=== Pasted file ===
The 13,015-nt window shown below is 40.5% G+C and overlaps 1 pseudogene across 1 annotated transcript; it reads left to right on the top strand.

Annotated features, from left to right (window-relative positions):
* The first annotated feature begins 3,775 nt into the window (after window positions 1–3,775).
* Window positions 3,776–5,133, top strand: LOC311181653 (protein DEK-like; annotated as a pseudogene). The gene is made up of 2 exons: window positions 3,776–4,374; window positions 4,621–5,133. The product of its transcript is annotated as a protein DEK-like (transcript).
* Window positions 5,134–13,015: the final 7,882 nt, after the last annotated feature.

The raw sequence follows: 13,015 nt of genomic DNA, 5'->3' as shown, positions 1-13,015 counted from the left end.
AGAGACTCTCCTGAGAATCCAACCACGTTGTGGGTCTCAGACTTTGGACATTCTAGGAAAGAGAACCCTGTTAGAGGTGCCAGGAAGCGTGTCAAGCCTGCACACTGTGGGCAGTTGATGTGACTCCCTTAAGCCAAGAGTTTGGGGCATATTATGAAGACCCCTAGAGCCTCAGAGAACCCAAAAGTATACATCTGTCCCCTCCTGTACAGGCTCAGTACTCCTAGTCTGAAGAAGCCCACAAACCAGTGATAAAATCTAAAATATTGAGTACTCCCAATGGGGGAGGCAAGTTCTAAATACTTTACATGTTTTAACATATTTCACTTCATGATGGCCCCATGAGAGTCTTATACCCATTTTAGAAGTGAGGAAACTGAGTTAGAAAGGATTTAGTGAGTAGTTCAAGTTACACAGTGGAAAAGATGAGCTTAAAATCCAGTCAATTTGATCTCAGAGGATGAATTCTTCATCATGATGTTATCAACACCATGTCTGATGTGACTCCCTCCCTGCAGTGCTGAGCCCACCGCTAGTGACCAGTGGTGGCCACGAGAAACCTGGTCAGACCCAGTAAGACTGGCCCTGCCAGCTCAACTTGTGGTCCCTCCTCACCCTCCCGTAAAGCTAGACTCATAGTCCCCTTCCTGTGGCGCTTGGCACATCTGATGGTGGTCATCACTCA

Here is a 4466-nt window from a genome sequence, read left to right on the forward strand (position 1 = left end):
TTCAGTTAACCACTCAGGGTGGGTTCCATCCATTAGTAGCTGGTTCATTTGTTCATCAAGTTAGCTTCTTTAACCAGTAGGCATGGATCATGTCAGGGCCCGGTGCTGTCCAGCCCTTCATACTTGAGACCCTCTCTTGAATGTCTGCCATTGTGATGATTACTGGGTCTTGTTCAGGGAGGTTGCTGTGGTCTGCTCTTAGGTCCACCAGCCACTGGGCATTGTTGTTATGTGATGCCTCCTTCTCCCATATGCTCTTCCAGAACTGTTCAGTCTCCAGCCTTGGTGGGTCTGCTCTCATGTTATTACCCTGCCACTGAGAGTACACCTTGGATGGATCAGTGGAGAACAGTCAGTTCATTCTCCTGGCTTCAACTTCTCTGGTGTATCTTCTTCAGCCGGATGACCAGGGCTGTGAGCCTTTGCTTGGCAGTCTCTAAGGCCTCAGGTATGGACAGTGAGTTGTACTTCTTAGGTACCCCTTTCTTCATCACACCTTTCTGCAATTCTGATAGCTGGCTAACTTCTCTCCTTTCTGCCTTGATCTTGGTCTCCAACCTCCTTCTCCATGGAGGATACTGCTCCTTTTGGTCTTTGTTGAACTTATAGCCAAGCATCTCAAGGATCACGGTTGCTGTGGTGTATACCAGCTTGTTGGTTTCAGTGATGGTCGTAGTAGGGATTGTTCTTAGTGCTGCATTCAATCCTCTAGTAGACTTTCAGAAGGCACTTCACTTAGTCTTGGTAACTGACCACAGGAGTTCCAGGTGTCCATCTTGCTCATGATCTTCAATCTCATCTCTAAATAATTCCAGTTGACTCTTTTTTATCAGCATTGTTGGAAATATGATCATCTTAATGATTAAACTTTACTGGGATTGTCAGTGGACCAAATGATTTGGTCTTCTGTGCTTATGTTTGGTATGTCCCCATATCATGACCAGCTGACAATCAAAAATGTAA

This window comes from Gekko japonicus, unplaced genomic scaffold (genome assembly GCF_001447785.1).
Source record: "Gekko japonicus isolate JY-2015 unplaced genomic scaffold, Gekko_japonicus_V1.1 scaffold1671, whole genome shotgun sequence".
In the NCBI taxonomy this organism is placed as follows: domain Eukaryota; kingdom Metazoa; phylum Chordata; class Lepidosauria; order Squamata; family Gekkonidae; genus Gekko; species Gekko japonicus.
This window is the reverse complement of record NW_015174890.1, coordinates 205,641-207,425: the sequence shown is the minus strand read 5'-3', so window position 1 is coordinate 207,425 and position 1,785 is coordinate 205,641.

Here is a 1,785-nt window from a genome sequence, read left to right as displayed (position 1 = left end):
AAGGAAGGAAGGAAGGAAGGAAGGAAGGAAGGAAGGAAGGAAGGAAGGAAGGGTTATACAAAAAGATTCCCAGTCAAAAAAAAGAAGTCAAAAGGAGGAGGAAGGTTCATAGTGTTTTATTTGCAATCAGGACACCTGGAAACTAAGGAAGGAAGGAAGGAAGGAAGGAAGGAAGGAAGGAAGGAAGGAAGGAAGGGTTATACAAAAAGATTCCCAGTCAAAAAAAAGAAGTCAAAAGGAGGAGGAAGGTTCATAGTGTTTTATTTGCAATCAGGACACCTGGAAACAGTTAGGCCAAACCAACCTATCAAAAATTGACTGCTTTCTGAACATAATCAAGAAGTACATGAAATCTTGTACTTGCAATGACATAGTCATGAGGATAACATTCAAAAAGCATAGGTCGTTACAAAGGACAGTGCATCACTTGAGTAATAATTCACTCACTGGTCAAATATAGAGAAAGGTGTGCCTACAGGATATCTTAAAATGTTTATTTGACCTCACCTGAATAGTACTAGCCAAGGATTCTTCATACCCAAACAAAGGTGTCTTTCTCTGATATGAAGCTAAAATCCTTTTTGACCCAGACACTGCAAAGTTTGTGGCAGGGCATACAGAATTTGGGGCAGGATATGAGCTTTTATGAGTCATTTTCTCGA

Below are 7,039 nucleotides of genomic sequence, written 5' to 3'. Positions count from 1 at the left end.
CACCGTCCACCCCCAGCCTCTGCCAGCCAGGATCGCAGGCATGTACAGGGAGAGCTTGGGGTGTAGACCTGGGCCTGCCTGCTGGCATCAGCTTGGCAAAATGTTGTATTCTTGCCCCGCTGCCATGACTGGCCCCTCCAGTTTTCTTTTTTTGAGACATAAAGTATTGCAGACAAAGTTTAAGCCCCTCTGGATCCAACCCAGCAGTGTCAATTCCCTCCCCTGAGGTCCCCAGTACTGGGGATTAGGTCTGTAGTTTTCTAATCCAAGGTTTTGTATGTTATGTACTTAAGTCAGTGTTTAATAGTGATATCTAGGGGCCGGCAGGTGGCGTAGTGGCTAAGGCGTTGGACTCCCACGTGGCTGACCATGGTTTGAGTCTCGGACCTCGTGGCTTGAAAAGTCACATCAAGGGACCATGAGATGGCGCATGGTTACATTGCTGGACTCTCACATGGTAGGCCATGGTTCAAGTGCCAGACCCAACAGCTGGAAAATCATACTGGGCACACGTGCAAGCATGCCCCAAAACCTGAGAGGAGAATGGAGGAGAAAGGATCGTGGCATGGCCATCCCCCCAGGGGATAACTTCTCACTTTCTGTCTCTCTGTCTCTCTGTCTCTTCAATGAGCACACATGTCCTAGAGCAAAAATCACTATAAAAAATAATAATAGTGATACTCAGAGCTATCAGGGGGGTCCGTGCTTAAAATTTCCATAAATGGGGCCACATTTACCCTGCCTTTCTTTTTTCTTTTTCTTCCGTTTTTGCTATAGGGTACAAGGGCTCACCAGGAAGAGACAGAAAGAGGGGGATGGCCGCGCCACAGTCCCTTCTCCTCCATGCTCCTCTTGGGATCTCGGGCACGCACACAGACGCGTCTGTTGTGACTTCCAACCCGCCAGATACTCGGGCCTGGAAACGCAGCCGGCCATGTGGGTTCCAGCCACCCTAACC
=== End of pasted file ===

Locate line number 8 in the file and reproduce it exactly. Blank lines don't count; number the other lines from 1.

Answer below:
Here is a 4466-nt window from a genome sequence, read left to right on the forward strand (position 1 = left end):